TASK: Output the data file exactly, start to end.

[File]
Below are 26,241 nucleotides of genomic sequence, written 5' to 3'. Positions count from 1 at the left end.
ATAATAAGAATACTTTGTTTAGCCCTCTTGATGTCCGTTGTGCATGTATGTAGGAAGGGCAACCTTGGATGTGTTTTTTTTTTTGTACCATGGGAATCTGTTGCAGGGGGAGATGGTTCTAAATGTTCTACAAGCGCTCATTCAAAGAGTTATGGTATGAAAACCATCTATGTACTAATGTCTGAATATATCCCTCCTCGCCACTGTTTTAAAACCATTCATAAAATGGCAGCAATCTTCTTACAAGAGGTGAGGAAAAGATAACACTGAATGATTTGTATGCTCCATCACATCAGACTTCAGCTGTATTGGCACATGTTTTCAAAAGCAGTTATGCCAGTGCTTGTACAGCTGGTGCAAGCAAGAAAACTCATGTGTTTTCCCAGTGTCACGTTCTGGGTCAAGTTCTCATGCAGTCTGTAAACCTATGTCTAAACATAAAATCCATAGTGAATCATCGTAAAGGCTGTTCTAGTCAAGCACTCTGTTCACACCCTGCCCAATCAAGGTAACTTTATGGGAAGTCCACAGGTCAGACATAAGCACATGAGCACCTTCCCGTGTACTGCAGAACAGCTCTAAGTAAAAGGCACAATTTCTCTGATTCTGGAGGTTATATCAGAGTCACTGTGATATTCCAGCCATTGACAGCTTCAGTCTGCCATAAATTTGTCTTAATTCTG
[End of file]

Below are 26,241 nucleotides of genomic sequence, written 5' to 3'. Positions count from 1 at the left end.
ATAATAAGAATACTTTGTTTAGCCCTCTTGATGTCCGTTGTGCATGTATGTAGGAAGGGCAACCTTGGATGTGTTTTTTTTTTTGTACCATGGGAATCTGTTGCAGGGGGAGATGGTTCTAAATGTTCTACAAGCGCTCATTCAAAGAGTTATGGTATGAAAACCATCTATGTACTAATGTCTGAATATATCCCTCCTCGCCACTGTTTTAAAACCATTCATAAAATGGCAGCAATCTTCTTACAAGAGGTGAGGAAAAGATAACACTGAATGATTTGTATGCTCCATCACATCAGACTTCAGCTGTATTGGCACATGTTTTCAAAAGCAGTTATGCCAGTGCTTGTACAGCTGGTGCAAGCAAGAAAACTCATGTGTTTTCCCAGTGTCACGTTCTGGGTCAAGTTCTCATGCAGTCTGTAAACCTATGTCTAAACATAAAATCCATAGTGAATCATCGTAAAGGCTGTTCTAGTCAAGCACTCTGTTCACACCCTGCCCAATCAAGGTAACTTTATGGGAAGTCCACAGGTCAGACATAAGCACATGAGCACCTTCCCGTGTACTGCAGAACAGCTCTAAGTAAAAGGCACAATTTCTCTGATTCTGGAGGTTATATCAGAGTCACTGTGATATTCCAGCCATTGACAGCTTCAGTCTGCCATAAATTTGTCTTAATTCTG